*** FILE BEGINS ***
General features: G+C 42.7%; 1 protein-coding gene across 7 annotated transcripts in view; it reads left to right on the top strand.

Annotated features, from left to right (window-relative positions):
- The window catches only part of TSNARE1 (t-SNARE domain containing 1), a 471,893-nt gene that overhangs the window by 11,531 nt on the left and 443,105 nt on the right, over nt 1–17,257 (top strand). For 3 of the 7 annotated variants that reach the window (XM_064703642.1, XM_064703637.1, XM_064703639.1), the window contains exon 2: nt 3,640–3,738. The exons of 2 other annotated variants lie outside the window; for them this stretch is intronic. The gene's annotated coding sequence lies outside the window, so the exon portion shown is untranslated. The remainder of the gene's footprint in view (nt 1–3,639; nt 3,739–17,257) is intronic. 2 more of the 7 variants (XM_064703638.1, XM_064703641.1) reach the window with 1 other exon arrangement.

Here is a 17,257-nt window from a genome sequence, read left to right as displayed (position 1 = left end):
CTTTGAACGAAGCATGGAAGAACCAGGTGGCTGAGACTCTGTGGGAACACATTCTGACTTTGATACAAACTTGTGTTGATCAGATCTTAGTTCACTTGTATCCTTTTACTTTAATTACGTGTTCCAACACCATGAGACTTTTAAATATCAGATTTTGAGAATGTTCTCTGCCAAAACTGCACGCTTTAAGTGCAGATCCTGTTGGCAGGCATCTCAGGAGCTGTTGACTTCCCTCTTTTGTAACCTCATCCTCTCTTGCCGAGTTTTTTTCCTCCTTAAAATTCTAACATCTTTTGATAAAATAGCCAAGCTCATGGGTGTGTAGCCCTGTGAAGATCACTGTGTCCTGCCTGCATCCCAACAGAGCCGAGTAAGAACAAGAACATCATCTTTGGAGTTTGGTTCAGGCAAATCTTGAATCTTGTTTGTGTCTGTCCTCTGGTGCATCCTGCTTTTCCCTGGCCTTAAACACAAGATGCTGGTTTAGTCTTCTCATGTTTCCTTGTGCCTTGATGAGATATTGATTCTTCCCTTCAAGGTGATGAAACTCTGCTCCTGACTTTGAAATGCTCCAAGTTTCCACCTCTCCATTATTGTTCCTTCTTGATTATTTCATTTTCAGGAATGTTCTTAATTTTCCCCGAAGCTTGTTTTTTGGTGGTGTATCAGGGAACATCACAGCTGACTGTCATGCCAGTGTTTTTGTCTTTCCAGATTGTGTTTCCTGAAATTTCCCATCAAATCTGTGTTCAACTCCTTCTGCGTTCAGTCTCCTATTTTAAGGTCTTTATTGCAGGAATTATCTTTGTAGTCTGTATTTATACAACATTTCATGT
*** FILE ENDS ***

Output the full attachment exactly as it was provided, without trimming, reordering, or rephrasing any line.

General features: G+C 42.7%; 1 protein-coding gene across 7 annotated transcripts in view; it reads left to right on the top strand.

Annotated features, from left to right (window-relative positions):
- The window catches only part of TSNARE1 (t-SNARE domain containing 1), a 471,893-nt gene that overhangs the window by 11,531 nt on the left and 443,105 nt on the right, over nt 1–17,257 (top strand). For 3 of the 7 annotated variants that reach the window (XM_064703642.1, XM_064703637.1, XM_064703639.1), the window contains exon 2: nt 3,640–3,738. The exons of 2 other annotated variants lie outside the window; for them this stretch is intronic. The gene's annotated coding sequence lies outside the window, so the exon portion shown is untranslated. The remainder of the gene's footprint in view (nt 1–3,639; nt 3,739–17,257) is intronic. 2 more of the 7 variants (XM_064703638.1, XM_064703641.1) reach the window with 1 other exon arrangement.

Here is a 17,257-nt window from a genome sequence, read left to right as displayed (position 1 = left end):
CTTTGAACGAAGCATGGAAGAACCAGGTGGCTGAGACTCTGTGGGAACACATTCTGACTTTGATACAAACTTGTGTTGATCAGATCTTAGTTCACTTGTATCCTTTTACTTTAATTACGTGTTCCAACACCATGAGACTTTTAAATATCAGATTTTGAGAATGTTCTCTGCCAAAACTGCACGCTTTAAGTGCAGATCCTGTTGGCAGGCATCTCAGGAGCTGTTGACTTCCCTCTTTTGTAACCTCATCCTCTCTTGCCGAGTTTTTTTCCTCCTTAAAATTCTAACATCTTTTGATAAAATAGCCAAGCTCATGGGTGTGTAGCCCTGTGAAGATCACTGTGTCCTGCCTGCATCCCAACAGAGCCGAGTAAGAACAAGAACATCATCTTTGGAGTTTGGTTCAGGCAAATCTTGAATCTTGTTTGTGTCTGTCCTCTGGTGCATCCTGCTTTTCCCTGGCCTTAAACACAAGATGCTGGTTTAGTCTTCTCATGTTTCCTTGTGCCTTGATGAGATATTGATTCTTCCCTTCAAGGTGATGAAACTCTGCTCCTGACTTTGAAATGCTCCAAGTTTCCACCTCTCCATTATTGTTCCTTCTTGATTATTTCATTTTCAGGAATGTTCTTAATTTTCCCCGAAGCTTGTTTTTTGGTGGTGTATCAGGGAACATCACAGCTGACTGTCATGCCAGTGTTTTTGTCTTTCCAGATTGTGTTTCCTGAAATTTCCCATCAAATCTGTGTTCAACTCCTTCTGCGTTCAGTCTCCTATTTTAAGGTCTTTATTGCAGGAATTATCTTTGTAGTCTGTATTTATACAACATTTCATGT